Posts Tagged ‘bin Laden’

McCain’s Sanctimony

Saturday, April 28th, 2012

Sen. John McCain

By Jeffrey Page

For the first anniversary of the death of Osama bin Laden, President Obama reminded the nation of the 10-year hunt for him. In doing so Obama noted – not very subtly at all – that he was the commander-in-chief who approved the operation.

Senator John McCain quickly went on the attack, using extremely strong language even for American politicians of the 21st Century, when the rules of decency and civility have been tossed. This is a time when the elected and their electors find it easier to slander their opponents than to discuss ideas with them.

Obama, McCain said, converted “the one decision he got right into a pathetic political act of self-congratulation.” And he added: “Shame on President Obama for diminishing the memory of Sept. 11 and the killing of Osama bin Laden by turning it into a cheap political attack ad.” Do you suspect that McCain will never get over the fact that he lost the ’08 election.

The incomparable Mitt Romney chimed in, essentially saying that the decision to deploy the Navy Seals to get bin Laden was no big deal. After all, Romney said, “even Jimmy Carter” would have done the same. Was he implying that Carter wasn’t much of a military leader or that he didn’t have the guts? How easy it is for a candidate who’s waffled on every issue to to criticize Carter who – remember? – ordered the failed hostage rescue operation in Iran.

I don’t have much patience for politicians who condemn their opponents for being, uh, politicians. But McCain’s sanctimony tests the limits of my tolerance. (I’m holding off on Romney for now; he might change his mind any minute.)

Is McCain’s real message that had he been elected, he would have let the bin Laden anniversary pass without comment? And does he expect anyone to believe that?

Some questions and observations:

— Can you imagine McCain’s venomous outcry if Obama had said nothing at all about the anniversary? Insult to the Seals, he would have blustered.

— McCain may condemn Obama for statements regarding the bin Laden operation, but this works both ways. So let’s consider some of McCain’s remarkable silences.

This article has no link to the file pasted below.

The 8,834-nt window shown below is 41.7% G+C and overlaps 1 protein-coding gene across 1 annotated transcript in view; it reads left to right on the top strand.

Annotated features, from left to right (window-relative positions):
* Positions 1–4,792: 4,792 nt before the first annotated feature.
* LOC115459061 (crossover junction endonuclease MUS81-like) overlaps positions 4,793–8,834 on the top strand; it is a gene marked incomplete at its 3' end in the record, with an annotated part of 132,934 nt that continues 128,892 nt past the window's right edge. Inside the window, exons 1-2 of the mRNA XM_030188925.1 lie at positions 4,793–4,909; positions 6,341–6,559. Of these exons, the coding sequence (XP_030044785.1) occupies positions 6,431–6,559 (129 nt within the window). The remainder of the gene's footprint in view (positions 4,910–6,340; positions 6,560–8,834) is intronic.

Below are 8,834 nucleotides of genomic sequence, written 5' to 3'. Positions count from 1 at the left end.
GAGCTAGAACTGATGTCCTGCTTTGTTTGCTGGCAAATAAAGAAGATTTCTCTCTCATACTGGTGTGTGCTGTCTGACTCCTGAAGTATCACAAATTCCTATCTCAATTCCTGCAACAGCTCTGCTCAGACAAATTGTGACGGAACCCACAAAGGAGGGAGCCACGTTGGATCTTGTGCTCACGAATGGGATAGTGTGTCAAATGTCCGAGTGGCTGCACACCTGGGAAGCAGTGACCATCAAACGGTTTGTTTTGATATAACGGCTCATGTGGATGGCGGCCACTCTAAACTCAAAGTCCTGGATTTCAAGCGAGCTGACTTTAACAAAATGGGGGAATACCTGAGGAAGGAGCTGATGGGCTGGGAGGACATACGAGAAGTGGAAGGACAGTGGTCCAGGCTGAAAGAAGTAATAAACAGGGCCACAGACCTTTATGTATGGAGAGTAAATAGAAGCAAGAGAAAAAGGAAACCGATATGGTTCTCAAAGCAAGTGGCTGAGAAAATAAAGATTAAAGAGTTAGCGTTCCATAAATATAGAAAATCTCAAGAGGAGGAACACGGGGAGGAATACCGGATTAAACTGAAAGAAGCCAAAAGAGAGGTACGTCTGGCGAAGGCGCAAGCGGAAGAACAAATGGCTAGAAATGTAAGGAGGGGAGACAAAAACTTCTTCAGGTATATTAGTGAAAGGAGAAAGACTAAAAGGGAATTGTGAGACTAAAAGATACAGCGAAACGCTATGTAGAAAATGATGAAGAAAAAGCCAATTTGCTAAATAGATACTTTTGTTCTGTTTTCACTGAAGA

— Shame on John McCain for saying not a word in 1985 when President Reagan decided to place flowers at a German cemetery whose graves include those of 49 Waffen SS soldiers.

— Shame on John McCain for remaining silent when President George W. Bush performed a pathetic political act of self-congratulation by hot-dogging a Navy fighter onto the flight deck of the aircraft carrier Abraham Lincoln. There he announced that major combat operations in Iraq were over; he was off by several years and many casualties.

— Shame on John McCain for being mute about Bush’s diminishing the memory of American troops killed and wounded in Iraq with the syntactically challenged observation: “There are some who feel like – that the conditions are such that they can attack us there. My answer is, bring them on. We’ve got the force necessary to deal with the security situation.” That may have been the only time in our history when a commander invited an attack on his own troops.

— Shame on John McCain for inflicting Sarah Palin on the nation and for his silence when she tried to hoodwink us into believing she had significant foreign policy experience because Alaska is just 50 miles across the Bering Strait from Russia.

— And shame on John McCain for saying he would support the repeal of don’t ask-don’t tell only when the military informed him that such a change would not harm morale, unit cohesion or performance. That assurance soon came from no less than Defense Secretary Robert Gates and Mike Mullen, the chairman of the Joint Chiefs of Staff. But McCain, facing a conservative primary challenge, went silent.